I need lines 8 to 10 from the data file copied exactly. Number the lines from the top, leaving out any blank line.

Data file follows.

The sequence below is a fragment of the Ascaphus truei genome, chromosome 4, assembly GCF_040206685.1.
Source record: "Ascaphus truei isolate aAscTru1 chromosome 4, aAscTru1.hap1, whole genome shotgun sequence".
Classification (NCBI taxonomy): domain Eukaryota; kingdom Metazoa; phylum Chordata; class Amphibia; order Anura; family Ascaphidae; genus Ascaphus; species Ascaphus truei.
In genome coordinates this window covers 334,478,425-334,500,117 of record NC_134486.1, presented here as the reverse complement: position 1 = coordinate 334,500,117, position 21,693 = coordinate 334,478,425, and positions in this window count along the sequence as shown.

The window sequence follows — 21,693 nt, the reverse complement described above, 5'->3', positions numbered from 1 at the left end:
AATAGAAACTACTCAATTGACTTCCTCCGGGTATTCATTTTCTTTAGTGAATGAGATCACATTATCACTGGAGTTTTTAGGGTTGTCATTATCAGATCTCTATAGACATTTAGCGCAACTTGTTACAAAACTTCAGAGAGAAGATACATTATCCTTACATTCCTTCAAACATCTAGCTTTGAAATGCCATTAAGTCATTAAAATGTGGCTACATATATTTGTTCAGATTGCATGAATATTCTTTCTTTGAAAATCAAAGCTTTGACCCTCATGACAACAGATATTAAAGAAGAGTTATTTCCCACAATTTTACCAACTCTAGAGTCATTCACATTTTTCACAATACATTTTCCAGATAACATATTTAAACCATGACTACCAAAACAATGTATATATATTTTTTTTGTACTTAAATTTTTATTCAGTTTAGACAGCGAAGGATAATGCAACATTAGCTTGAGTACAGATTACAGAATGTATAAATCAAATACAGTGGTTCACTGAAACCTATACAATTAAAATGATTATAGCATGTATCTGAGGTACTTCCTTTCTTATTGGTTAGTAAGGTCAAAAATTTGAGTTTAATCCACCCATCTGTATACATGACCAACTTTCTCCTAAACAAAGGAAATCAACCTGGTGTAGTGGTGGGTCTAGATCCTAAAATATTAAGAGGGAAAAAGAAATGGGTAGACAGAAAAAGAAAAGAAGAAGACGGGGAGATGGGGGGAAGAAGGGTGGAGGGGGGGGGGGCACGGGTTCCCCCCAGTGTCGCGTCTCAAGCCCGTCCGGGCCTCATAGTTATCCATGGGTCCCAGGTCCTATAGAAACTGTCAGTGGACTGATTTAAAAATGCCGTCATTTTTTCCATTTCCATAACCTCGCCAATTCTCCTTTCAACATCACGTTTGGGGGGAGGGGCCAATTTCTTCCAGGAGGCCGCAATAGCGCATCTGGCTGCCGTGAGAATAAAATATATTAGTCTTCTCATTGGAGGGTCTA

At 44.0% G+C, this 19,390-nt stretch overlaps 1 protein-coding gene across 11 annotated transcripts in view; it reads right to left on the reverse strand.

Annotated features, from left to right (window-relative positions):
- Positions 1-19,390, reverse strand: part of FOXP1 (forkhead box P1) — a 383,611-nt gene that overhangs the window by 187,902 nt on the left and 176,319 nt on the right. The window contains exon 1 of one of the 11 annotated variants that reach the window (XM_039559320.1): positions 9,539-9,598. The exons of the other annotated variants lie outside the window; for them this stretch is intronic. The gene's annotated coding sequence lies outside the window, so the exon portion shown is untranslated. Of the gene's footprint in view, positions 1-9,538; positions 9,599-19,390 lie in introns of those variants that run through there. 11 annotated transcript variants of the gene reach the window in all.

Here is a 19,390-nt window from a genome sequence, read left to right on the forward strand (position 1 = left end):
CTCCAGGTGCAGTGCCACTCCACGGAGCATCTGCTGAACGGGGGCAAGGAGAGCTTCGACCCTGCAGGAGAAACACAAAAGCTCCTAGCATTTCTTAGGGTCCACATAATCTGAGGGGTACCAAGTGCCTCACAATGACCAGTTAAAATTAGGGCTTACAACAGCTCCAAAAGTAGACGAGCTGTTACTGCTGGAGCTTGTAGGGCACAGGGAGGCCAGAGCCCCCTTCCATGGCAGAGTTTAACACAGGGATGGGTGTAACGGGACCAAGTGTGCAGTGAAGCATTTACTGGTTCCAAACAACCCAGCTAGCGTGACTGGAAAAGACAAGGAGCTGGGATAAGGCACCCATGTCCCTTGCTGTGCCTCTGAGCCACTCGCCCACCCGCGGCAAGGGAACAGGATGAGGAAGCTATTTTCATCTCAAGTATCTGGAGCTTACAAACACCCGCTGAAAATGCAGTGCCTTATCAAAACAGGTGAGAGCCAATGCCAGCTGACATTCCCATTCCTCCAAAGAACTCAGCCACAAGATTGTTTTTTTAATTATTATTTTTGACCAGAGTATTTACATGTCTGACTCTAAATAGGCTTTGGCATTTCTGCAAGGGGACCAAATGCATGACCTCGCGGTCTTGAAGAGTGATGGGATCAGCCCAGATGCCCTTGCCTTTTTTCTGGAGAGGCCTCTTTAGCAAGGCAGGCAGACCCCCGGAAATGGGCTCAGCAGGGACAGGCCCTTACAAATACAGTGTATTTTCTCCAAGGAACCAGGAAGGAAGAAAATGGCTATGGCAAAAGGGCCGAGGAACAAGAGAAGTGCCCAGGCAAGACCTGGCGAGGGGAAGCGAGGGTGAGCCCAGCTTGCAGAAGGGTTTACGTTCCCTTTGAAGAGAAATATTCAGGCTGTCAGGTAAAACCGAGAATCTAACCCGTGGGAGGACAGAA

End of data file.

Annotated features, from left to right (window-relative positions):
- Positions 1-19,390, reverse strand: part of FOXP1 (forkhead box P1) — a 383,611-nt gene that overhangs the window by 187,902 nt on the left and 176,319 nt on the right. The window contains exon 1 of one of the 11 annotated variants that reach the window (XM_039559320.1): positions 9,539-9,598. The exons of the other annotated variants lie outside the window; for them this stretch is intronic. The gene's annotated coding sequence lies outside the window, so the exon portion shown is untranslated. Of the gene's footprint in view, positions 1-9,538; positions 9,599-19,390 lie in introns of those variants that run through there. 11 annotated transcript variants of the gene reach the window in all.

Here is a 19,390-nt window from a genome sequence, read left to right on the forward strand (position 1 = left end):